College of Engineering, Computing and Applied Sciences

International conference will shine a light on Clemson University’s strength in artificial intelligence


A Clemson University computer engineer and two of his Ph.D. students will have a chance to showcase their strength in artificial intelligence when researchers, practitioners, scientists and engineers from around the world gather for a major conference.

Yingjie Lao, an assistant professor, and students Joseph Clements and Bingyin Zhao, have altogether had three papers accepted to the 36th AAAI Conference on Artificial Intelligence.

Dr. Yingjie Lao (far right) works with Ph.D. students Joseph Clements (middle) and Bingyin Zhao.

Of the 9,020 papers reviewed, 15% were accepted to the conference.

All three of the Lao-group papers focus on enhancing security in artificial intelligence, an ever-growing important topic in AI research and applications.

Lao said the papers were a result of the research he and his team conducted as part of his CAREER award from the National Science Foundation.

“It shows our work is recognized by the community and that the reviewers like our work and think it is interesting and novel,” Lao said. “We hope our work can help improve the robustness and security for next-generation AI technologies.”

The papers and their authors are:

“DeepHardMark: Towards Watermarking Neural Network Hardware,” Clements and Lao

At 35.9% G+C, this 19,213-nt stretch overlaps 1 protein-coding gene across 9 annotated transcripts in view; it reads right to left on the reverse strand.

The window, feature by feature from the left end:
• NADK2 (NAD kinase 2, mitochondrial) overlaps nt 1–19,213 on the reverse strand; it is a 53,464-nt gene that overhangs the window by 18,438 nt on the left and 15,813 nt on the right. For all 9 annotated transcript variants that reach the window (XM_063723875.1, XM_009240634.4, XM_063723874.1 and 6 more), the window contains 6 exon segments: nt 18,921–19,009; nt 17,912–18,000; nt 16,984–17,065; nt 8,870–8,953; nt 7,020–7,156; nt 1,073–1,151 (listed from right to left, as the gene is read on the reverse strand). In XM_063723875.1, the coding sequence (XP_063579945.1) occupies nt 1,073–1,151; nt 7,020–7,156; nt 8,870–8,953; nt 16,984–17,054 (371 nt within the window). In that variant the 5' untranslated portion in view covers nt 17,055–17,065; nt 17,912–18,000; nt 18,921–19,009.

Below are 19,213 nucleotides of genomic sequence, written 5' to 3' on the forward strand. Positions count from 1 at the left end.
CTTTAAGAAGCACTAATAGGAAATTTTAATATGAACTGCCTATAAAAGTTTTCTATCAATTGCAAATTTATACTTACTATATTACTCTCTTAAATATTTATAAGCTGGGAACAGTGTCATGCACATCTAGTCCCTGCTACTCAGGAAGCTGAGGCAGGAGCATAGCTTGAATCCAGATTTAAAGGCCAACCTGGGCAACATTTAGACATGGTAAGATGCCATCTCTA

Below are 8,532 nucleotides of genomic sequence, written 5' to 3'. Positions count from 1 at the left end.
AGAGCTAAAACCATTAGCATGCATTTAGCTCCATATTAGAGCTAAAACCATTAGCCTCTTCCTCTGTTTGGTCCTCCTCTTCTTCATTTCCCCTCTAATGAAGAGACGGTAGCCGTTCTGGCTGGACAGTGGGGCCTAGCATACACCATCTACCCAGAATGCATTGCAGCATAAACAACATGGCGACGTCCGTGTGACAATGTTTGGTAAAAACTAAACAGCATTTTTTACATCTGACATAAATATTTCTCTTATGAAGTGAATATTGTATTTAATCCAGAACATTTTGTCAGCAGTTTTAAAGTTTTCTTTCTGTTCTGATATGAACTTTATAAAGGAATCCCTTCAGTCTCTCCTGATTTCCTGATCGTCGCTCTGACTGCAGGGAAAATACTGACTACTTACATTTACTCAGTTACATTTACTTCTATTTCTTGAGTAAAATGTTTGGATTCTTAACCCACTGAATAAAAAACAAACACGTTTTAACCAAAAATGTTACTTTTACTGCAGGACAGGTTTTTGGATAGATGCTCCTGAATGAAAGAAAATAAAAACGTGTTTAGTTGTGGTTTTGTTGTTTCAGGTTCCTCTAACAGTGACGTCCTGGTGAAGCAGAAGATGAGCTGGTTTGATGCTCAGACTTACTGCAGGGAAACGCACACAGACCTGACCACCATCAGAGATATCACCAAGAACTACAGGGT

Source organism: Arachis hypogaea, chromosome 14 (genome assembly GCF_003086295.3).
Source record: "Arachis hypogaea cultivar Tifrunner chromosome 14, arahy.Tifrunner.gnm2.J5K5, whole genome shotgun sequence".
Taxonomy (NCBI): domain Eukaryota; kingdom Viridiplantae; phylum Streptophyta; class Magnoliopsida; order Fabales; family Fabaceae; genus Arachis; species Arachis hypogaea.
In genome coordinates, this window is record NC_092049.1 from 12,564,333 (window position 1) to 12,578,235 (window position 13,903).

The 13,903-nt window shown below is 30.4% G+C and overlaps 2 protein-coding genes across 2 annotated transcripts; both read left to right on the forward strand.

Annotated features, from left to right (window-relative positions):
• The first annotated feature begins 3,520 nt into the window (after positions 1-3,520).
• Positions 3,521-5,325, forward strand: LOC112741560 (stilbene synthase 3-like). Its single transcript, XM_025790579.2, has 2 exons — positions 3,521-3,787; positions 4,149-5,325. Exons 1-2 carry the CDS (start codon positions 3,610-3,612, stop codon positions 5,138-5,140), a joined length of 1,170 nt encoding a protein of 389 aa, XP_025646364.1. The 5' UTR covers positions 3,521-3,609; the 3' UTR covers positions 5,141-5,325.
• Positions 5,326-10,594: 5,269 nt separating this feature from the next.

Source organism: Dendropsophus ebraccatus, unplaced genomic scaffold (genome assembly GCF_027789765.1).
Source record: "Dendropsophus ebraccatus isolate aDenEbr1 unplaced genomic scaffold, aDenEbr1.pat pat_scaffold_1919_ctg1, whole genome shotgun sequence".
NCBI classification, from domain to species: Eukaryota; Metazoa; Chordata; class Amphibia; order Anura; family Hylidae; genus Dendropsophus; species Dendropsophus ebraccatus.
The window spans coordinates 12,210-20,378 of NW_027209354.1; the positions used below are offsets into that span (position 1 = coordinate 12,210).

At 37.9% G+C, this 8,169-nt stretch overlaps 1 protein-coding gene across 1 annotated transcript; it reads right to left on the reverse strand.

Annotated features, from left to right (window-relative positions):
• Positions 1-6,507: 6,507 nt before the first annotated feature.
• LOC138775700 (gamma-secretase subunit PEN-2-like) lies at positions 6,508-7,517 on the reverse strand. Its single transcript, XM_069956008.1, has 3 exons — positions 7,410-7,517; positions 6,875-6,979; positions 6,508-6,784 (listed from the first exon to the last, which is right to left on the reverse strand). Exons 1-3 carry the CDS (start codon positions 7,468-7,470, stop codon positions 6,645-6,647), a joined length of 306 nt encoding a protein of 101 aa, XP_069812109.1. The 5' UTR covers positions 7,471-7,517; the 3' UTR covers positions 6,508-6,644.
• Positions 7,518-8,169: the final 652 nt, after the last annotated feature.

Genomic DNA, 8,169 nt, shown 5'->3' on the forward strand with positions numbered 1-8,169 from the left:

“CLPA: Clean-Label Poisoning Availability Attacks Using Generative Adversarial Nets,” Zhao and Lao

“DeepAuth: A DNN Authentication Framework by Model-Unique and Fragile Signature Embedding,” Lao and three from Baidu Research USA

Hai Xiao, chair of the Holcombe Department of Electrical and Computer Engineering, said the acceptance of the three papers helps draw attention to the high level of scholarship that Lao brings to the department.

“Dr. Lao and his students will have a chance to share their knowledge with some of the international community’s leading AI scholars,” Xiao said. “It’s a well-deserved honor and a unique opportunity to raise Clemson’s global reputation in the fast-growing field of artificial intelligence.”

The conference, set for Feb. 22-March 1, is sponsored by the Association for the Advancement of Artificial Intelligence and “promotes theoretical and applied AI research as well as intellectual interchange among researchers and practitioners,” according to the conference website.

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